13. After the death of the nominating parent, monthly payouts from the nominee OA, SA and RA will commence upon application by the SNSS nominee. Payouts will be made from the lowest interest-earning accounts first. This means that they will be paid out first from the nominee OA, which earns 2.5%, followed by the nominee SA and then the nominee RA, both of which earn 4%.
  14. Parents can decide the quantum of these monthly payouts when they make their nominations under SNSS. However, should the parent’s savings at demise be insufficient to provide a monthly payout for 12 months, the entire balance would be paid out as a lump sum. Clause 11 of the Bill amends section 20 of the Act to set out disbursement arrangements.
  15. Safeguards will be in place to ensure that the SNSS payouts are made to rightful recipients. Payouts will be made directly to SNSS nominees aged 18 or above and to the legal guardians of nominees aged below 18, unless these nominees lack mental capacity and have donees or deputies appointed under the Mental Capacity Act. In such cases, payouts will be made to the donee or court-appointed deputy.
  16. The scheme will be in operation by early 2012 and MCYS will announce how parents can apply soon.

  17. Let me move on to the next amendment relating to voluntary contributions. Currently, the Act allows a member to voluntarily contribute to his own CPF Account. Family members and employers may also make voluntary contributions for their family and employees. However, companies and associations may also wish to make voluntary contributions to a member who is not their employee (for example, a self-employed person), and individuals may want to make voluntary contributions to non-family members. Therefore, Clause 5 of the Bill will amend section 13B of the Act to explicitly allow voluntary contributions to be made by any person, including any company or association or body of persons, corporate or unincorporated. This will create more avenues for members to receive voluntary contributions to enhance their retirement and healthcare savings.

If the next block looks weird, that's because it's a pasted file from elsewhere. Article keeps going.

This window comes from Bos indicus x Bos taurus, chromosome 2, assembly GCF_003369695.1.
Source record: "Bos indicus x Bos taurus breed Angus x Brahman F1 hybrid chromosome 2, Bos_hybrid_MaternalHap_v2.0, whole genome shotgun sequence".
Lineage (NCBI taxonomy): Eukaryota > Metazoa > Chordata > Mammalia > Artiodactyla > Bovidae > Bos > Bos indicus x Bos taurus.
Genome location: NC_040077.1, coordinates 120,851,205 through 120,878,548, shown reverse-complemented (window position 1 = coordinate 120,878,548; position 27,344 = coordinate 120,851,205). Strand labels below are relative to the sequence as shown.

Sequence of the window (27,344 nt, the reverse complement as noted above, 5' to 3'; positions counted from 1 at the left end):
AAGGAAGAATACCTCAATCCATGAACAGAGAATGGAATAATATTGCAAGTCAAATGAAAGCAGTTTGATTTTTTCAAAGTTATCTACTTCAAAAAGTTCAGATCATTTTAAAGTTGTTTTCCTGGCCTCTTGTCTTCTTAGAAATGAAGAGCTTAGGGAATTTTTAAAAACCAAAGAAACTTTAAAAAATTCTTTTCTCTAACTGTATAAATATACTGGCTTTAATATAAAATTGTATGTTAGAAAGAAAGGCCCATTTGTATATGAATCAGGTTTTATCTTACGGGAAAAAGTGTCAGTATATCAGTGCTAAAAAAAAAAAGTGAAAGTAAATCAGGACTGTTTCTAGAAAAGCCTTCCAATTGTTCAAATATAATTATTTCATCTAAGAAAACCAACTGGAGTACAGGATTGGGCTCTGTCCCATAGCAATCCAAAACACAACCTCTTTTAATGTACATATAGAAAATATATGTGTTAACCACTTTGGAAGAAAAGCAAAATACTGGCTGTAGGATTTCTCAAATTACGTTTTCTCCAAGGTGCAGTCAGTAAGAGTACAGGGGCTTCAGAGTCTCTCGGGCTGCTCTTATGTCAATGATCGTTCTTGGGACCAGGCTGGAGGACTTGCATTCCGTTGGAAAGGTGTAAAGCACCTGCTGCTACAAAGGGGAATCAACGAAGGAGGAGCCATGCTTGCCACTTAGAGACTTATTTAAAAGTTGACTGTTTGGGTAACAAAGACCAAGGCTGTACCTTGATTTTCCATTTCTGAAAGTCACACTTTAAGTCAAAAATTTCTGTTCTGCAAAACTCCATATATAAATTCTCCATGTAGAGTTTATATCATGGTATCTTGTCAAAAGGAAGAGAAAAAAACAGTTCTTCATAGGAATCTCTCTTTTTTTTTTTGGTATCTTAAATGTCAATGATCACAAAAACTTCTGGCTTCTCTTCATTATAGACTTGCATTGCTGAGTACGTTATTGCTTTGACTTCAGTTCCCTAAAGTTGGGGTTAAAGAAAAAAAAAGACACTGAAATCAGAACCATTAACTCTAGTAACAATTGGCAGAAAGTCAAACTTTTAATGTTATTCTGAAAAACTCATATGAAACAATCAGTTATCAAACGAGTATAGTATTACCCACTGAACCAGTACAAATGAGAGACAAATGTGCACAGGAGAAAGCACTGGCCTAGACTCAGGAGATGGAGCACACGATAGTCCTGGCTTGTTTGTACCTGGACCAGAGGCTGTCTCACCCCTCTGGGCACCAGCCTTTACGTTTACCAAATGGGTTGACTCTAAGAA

18. Sir, the next area of change concerns selected voluntary inter-account transfers that CPF members may choose to make. This includes the transfer of savings from a member’s OA to his SA to earn the higher SA interest rate, and the transfer of savings from a member’s OA and/or SA to his MA to meet his medical expenses.
  19. Such transfers are currently irrevocable since they are commitments made by members to enhance their retirement and healthcare adequacy. In return for this commitment, members may benefit from higher interest rates. However, we also recognize that there could be deserving cases that warrant a reversal of the savings transferred. For example, a member who falls into unforeseen financial hardship or difficulties after the transfer and may need the transferred savings to service his housing instalments.